I took the opportunity to try this with my CWC Royal Navy divers watch which has welded bars. This normally prohibits the use of anything other than a NATO or pass-through strap. However, lo and behold – the IWC strap snapped into place perfectly, and released with the same ease!

The only criticisms that could be observed are that the design is typically implemented in monochromatic colour tone. The starkness of the black dial and white numerals is cold and lacks any level of warmth – however this is entirely expected for a watch that is designed with a singular purpose; legibility. IWC have released the Mark XX in a number of dial colours including a sunburst green seen here and a sunburst blue which definitely address that particular elephant in the room.

All round, the Mark XX is an understated, over-capable jack of all trades that packs a serious punch. It is easy to read, can be worn with nearly anything from a suit (or dinner Jacket) to pool-side attire and everything in between. In celebration of the 75 anniversary off the IWC Pilot’s watch, IWC have just released a new silver dial variant which is now available, however our favourite has to be the classic ‘Petit Prince’ combination of blue sunburst dial and brown leather strap which exudes a sense of colour, class and casualness that works so well with denim as well as a staple blue suit!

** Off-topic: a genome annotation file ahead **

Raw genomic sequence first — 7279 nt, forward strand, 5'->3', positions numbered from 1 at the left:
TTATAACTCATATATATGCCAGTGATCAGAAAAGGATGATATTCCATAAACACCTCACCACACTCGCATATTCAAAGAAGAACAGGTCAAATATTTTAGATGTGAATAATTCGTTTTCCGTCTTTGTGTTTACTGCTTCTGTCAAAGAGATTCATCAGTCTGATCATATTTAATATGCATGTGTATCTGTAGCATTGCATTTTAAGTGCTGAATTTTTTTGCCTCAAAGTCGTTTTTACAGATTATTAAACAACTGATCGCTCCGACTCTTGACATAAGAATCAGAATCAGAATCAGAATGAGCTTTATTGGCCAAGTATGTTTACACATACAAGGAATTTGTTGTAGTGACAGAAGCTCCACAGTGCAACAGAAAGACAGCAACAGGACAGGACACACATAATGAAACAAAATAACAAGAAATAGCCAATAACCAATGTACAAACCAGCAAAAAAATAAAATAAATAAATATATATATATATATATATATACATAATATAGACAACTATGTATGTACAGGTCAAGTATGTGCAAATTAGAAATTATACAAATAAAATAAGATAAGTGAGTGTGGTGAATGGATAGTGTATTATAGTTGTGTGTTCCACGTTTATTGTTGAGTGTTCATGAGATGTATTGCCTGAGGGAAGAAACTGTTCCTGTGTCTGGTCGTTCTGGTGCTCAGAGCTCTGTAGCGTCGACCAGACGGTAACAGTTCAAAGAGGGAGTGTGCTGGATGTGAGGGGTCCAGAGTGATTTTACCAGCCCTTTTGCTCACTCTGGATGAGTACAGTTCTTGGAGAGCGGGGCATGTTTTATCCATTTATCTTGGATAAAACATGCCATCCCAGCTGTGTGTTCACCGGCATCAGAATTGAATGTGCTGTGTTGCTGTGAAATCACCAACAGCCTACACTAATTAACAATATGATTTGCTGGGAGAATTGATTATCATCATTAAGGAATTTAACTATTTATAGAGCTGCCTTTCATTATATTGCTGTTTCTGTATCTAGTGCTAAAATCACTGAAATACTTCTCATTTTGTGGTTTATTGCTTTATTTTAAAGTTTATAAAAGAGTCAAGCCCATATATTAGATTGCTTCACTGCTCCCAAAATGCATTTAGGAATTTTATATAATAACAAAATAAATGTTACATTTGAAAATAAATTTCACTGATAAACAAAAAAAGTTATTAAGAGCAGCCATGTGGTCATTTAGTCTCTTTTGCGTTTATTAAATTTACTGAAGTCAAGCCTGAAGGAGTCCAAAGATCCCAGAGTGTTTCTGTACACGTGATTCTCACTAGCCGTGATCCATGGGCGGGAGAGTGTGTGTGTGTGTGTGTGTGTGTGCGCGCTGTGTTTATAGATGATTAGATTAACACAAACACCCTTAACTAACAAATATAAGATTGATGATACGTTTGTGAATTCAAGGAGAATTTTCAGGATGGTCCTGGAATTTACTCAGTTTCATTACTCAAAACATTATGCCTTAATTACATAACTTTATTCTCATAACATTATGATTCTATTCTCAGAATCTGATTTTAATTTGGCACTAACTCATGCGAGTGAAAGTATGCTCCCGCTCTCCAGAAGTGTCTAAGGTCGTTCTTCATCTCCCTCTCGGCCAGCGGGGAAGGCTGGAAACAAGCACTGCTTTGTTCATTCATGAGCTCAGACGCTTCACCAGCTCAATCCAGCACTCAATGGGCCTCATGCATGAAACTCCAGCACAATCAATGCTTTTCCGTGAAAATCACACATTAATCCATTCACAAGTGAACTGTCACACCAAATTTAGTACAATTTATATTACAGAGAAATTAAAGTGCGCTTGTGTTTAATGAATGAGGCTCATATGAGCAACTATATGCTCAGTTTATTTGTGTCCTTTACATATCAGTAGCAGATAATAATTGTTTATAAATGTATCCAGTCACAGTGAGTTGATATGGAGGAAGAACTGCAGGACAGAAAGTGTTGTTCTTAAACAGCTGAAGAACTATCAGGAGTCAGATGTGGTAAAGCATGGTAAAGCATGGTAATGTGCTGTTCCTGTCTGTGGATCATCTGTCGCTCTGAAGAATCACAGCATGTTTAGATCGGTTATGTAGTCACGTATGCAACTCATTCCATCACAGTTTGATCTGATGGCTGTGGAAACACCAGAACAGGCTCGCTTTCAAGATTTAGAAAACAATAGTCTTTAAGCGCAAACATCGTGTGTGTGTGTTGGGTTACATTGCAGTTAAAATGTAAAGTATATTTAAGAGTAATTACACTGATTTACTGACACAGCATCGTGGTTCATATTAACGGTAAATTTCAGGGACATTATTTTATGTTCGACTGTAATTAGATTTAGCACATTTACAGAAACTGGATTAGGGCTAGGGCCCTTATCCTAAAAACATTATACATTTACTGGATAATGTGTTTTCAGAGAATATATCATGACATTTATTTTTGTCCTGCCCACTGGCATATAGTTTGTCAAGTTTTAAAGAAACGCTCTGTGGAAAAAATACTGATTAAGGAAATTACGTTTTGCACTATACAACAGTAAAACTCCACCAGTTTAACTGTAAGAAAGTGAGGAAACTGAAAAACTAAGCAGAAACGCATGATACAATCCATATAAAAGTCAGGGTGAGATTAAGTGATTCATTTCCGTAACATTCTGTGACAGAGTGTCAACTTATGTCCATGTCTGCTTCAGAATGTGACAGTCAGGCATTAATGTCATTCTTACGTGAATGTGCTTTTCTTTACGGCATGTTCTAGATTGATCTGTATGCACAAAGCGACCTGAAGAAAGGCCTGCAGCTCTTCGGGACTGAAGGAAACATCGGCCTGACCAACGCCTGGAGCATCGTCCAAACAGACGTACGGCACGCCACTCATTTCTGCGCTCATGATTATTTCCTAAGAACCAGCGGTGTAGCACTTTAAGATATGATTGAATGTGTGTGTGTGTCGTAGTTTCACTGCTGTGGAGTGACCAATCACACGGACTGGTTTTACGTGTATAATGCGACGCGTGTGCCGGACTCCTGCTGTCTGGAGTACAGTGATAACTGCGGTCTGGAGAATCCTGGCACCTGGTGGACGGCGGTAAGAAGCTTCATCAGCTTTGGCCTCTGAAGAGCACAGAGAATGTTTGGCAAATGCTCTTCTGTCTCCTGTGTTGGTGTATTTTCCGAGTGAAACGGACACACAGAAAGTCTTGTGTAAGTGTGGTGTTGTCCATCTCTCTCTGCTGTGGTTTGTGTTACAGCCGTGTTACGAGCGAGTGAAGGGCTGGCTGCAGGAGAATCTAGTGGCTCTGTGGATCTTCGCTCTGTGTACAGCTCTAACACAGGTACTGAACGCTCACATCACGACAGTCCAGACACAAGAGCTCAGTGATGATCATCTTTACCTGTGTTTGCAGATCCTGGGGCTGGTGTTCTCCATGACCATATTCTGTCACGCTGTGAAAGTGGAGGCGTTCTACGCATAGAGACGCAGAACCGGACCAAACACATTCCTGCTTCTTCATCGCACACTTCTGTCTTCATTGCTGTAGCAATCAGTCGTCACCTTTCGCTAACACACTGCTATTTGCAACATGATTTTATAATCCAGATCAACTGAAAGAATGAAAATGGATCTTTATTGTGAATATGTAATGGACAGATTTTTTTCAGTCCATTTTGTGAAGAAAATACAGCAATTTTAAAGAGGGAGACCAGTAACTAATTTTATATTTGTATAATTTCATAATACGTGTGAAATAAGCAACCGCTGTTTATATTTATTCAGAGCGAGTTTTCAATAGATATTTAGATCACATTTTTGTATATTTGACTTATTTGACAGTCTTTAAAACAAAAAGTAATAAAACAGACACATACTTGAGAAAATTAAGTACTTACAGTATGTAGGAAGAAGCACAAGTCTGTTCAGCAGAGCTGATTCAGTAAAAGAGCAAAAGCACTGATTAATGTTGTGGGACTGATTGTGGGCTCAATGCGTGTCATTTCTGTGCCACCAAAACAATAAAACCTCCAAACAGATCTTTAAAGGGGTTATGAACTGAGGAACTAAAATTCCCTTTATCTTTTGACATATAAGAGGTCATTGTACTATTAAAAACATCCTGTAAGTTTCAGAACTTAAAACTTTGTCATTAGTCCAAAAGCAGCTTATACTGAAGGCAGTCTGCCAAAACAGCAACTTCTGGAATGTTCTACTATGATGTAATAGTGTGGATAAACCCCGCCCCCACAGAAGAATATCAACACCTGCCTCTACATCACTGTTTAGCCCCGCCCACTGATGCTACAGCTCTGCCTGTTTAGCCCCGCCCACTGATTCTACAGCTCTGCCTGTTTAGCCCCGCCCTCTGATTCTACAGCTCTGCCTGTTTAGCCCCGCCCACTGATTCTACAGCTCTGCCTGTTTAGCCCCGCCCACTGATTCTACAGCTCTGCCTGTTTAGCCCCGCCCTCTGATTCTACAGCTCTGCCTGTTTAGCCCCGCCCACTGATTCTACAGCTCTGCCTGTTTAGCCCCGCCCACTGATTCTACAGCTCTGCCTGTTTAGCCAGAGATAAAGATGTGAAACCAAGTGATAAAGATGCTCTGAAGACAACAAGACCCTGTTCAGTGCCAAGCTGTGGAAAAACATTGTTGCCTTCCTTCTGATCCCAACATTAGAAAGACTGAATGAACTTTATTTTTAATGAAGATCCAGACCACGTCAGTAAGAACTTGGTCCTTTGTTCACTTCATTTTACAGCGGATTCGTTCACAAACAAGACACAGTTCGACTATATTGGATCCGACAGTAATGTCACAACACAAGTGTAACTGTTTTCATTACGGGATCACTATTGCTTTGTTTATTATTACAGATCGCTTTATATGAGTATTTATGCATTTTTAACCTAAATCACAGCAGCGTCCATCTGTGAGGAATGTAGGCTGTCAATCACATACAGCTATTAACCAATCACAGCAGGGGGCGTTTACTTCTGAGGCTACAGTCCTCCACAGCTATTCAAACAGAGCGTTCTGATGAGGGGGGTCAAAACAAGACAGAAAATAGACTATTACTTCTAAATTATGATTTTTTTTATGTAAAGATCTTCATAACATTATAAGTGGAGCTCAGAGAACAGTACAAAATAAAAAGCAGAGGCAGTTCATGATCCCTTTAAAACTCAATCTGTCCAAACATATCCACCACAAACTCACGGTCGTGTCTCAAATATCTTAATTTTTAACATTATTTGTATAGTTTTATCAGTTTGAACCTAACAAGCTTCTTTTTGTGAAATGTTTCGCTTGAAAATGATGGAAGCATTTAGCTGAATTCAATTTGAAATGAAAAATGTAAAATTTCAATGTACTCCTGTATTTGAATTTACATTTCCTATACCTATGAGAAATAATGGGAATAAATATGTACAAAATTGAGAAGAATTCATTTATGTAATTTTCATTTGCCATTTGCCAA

From the moment we arrived to our departing farewells, our time at Horwood House was exactly what we needed. The staff created a fantastic atmosphere and I’m sure in time we will take the opportunity to return when the opportunity arises. If you’re looking for a great place to relax and unwind for a couple of days, I would thoroughly recommend Horwood House. for more information, head over to www.horwoodhouse.co.uk

The IWC Pilot Mark XX is available in black, blue, green or now silver for £5,050 on leather or £5,700 on a steel bracelet. For more information or to purchase, please visit: www.iwc.com


Entrepreneur, philanthropist, technologist and watch collector, Ben is the founder of Wristworthy.